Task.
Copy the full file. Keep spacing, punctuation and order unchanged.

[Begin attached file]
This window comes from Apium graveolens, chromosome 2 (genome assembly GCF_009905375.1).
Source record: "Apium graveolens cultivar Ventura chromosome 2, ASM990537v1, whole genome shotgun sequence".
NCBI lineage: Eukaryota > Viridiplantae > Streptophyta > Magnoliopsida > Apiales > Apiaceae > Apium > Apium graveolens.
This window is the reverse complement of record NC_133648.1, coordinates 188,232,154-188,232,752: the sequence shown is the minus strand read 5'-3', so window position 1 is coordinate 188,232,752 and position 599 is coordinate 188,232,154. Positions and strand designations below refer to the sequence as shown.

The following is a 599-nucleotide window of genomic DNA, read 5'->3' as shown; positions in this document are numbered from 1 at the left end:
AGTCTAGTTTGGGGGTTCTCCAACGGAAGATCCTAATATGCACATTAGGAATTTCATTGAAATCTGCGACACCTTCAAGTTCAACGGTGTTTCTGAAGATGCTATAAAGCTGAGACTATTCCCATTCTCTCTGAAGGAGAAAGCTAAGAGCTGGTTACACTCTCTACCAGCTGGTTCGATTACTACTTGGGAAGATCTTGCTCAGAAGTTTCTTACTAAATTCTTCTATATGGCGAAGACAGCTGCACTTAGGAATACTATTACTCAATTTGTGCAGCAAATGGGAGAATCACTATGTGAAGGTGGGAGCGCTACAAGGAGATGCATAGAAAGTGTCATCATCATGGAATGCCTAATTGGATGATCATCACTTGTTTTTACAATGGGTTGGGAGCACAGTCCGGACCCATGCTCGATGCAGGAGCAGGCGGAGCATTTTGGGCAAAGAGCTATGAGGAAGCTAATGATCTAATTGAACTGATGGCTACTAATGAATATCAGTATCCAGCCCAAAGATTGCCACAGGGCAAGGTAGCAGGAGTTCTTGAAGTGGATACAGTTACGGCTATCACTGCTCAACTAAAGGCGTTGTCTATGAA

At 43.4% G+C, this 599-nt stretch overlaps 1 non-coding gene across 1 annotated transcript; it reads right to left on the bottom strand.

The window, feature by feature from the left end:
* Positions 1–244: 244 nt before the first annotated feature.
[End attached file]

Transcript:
This window comes from Apium graveolens, chromosome 2 (genome assembly GCF_009905375.1).
Source record: "Apium graveolens cultivar Ventura chromosome 2, ASM990537v1, whole genome shotgun sequence".
NCBI lineage: Eukaryota > Viridiplantae > Streptophyta > Magnoliopsida > Apiales > Apiaceae > Apium > Apium graveolens.
This window is the reverse complement of record NC_133648.1, coordinates 188,232,154-188,232,752: the sequence shown is the minus strand read 5'-3', so window position 1 is coordinate 188,232,752 and position 599 is coordinate 188,232,154. Positions and strand designations below refer to the sequence as shown.

The following is a 599-nucleotide window of genomic DNA, read 5'->3' as shown; positions in this document are numbered from 1 at the left end:
AGTCTAGTTTGGGGGTTCTCCAACGGAAGATCCTAATATGCACATTAGGAATTTCATTGAAATCTGCGACACCTTCAAGTTCAACGGTGTTTCTGAAGATGCTATAAAGCTGAGACTATTCCCATTCTCTCTGAAGGAGAAAGCTAAGAGCTGGTTACACTCTCTACCAGCTGGTTCGATTACTACTTGGGAAGATCTTGCTCAGAAGTTTCTTACTAAATTCTTCTATATGGCGAAGACAGCTGCACTTAGGAATACTATTACTCAATTTGTGCAGCAAATGGGAGAATCACTATGTGAAGGTGGGAGCGCTACAAGGAGATGCATAGAAAGTGTCATCATCATGGAATGCCTAATTGGATGATCATCACTTGTTTTTACAATGGGTTGGGAGCACAGTCCGGACCCATGCTCGATGCAGGAGCAGGCGGAGCATTTTGGGCAAAGAGCTATGAGGAAGCTAATGATCTAATTGAACTGATGGCTACTAATGAATATCAGTATCCAGCCCAAAGATTGCCACAGGGCAAGGTAGCAGGAGTTCTTGAAGTGGATACAGTTACGGCTATCACTGCTCAACTAAAGGCGTTGTCTATGAA

At 43.4% G+C, this 599-nt stretch overlaps 1 non-coding gene across 1 annotated transcript; it reads right to left on the bottom strand.

The window, feature by feature from the left end:
* Positions 1–244: 244 nt before the first annotated feature.